Saul Leiter, Also Enrique Metinides
I recently purchased a handful of photography art books. This weekend I had a chance to look through a couple of them with care. I think they're both worthy of mention, although one is markedly greater than the other.
The first book is 101 Tragedies of Enrique Metinides. Enrique Metinides worked as a Red Cross volunteer and photo journalist covering crime scenes and accidents for Mexican tabloids. This book is a collection of the artist's favorite works culled from a career spanning 50 years.
As one might imagine, the pictures are frequently graphic in nature: a body thrown halfway through a windshield, murder victims at rest in pools of blood, corpses dangling from power lines, assorted suicides, fatal slips and falls, train crashes, and that sort of thing. It's not an easy book to get through, but it's not especially gory either, given the subject matter.
I can't help feeling this book is an exercise in macabre voyeurism, but I guess that makes sense given the market for which the images were originally created, and the fact the photographer skipped the whole ambulance chasing bit by riding along in one. Metinides highlights the fact of our ghoulish thrill-seeking by frequently including large groups of onlookers gathering around the scene in frame. It's clear that we are also to be numbered among the gawkers in the photographer's eyes. He's certainly framed no better himself for being on the other side of the camera so often. I suppose mortality makes death a lurid curiosity to the living, and I am no exception.
The book itself is printed well, on the whole. My copy had some minor ink smudges here and there, but they were few and only on the text. The images are clean with good detail, contrast, and tonal range. Most unfortunately, the editors chose to layout a great many images over two page spreads, which essentially ruins those images.
If you have a weak stomach, this isn't for you. If you're looking for shocking gore, this isn't for you either. If you're looking for images of small dramas made great, and you can stomach the senselessness of it all, this collection might interest you.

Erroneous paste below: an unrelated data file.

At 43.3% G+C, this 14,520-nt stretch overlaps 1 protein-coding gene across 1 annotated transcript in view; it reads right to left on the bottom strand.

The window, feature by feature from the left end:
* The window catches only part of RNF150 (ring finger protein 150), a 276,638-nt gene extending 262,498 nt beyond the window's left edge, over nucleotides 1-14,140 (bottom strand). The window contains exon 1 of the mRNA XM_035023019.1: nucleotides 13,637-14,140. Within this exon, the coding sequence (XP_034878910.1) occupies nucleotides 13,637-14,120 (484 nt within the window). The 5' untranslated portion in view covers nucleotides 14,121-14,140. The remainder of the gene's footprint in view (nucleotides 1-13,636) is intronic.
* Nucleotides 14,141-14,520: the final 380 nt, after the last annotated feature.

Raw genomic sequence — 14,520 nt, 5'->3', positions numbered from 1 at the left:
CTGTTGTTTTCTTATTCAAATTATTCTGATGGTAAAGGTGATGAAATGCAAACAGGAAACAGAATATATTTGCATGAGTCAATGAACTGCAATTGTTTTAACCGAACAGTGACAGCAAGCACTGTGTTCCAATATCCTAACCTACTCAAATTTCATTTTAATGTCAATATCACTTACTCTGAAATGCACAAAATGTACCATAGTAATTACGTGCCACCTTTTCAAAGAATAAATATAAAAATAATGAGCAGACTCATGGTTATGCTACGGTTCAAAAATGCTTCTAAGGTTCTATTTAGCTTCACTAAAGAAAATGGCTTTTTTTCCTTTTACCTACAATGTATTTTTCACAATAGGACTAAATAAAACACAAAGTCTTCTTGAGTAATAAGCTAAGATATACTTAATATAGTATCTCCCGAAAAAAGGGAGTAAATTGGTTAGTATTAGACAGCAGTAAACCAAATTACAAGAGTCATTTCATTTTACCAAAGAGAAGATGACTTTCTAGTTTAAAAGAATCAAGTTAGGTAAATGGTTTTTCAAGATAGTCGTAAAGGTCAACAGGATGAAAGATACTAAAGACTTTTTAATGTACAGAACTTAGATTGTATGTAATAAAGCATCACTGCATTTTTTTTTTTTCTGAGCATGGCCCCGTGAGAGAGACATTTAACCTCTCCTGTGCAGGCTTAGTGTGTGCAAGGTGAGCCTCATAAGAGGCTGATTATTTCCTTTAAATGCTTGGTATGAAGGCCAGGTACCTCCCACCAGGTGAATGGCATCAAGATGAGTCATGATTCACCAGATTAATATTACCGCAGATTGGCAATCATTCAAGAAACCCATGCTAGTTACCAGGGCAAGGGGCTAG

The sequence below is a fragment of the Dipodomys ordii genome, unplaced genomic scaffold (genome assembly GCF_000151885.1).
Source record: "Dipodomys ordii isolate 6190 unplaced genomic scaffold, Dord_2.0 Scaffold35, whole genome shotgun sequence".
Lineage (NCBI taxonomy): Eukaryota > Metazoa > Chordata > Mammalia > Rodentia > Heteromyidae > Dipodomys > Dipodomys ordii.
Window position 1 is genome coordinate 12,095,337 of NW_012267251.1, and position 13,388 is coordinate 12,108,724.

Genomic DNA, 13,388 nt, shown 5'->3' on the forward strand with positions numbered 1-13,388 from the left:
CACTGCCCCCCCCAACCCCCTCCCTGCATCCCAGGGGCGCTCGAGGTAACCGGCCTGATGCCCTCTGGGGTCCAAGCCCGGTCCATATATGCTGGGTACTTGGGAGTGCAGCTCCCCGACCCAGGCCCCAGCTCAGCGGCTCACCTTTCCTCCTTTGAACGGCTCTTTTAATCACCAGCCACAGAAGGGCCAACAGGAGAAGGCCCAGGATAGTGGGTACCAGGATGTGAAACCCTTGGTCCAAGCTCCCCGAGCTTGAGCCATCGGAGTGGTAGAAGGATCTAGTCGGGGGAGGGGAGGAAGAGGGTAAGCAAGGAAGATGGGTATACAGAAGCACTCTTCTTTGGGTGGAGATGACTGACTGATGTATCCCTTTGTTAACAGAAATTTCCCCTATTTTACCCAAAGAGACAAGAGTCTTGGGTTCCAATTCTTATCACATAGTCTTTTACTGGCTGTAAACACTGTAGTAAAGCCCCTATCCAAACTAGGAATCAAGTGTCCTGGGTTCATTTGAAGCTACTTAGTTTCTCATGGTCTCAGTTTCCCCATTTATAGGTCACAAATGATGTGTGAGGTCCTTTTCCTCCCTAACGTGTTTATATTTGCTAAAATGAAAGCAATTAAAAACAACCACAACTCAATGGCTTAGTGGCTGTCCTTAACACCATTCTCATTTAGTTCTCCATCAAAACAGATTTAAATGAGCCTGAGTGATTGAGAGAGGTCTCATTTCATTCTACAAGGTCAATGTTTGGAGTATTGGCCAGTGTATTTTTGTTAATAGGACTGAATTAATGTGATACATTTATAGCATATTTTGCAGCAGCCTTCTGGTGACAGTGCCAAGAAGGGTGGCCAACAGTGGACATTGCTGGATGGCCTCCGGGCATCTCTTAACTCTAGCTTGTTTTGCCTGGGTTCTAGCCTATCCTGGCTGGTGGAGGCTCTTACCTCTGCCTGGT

The second photo book is Saul Leiter: Early Color. This is an amazing book, which every photographer should have on his or her shelf. It is a collection of color photographs taken around NYC between 1948 and 1960. Paul Leiter was originally a painter, but Richard Pousette-Dart turned him on to some of the more expressionist possibilities of photography. I often say that I, personally, have forsaken the brush in favor of the camera because the camera is far easier to clean, but I'm essentially still trying to paint with my camera. Saul Leiter's color works are exponentially more accomplished in this regard. I'm especially taken with his palette. His colors are subdued and subtle, while somehow rich and luscious at the same time. His compositions are layered yet immediate, clearly reflecting his painterly efforts in Abstract Expressionism, while remaining true to the pictorial nature of street photography. His work is, in a word, fantastic. Leiter was a true master of the medium.
The book is exceptionally well crafted. The plates are small, about a quarter of their original size, and kept one to a page. This serves to make each image a more intimate experience. The printing is fine enough that even reproduced at roughly 4" x 6" there is still a lot of detail to fall into. As I've said, this little book is a must have for any photography enthusiast's library. It's beautiful.
I feel almost bad for having written so little about Leiter after having written so much on Metinides, as Early Color is by far the superior collection of images. It will take me some time to fully synthesize Leiter's work and what it means for me. Once I've sorted that out, I probably won't write about it much more, but will instead photograph about it a fair bit.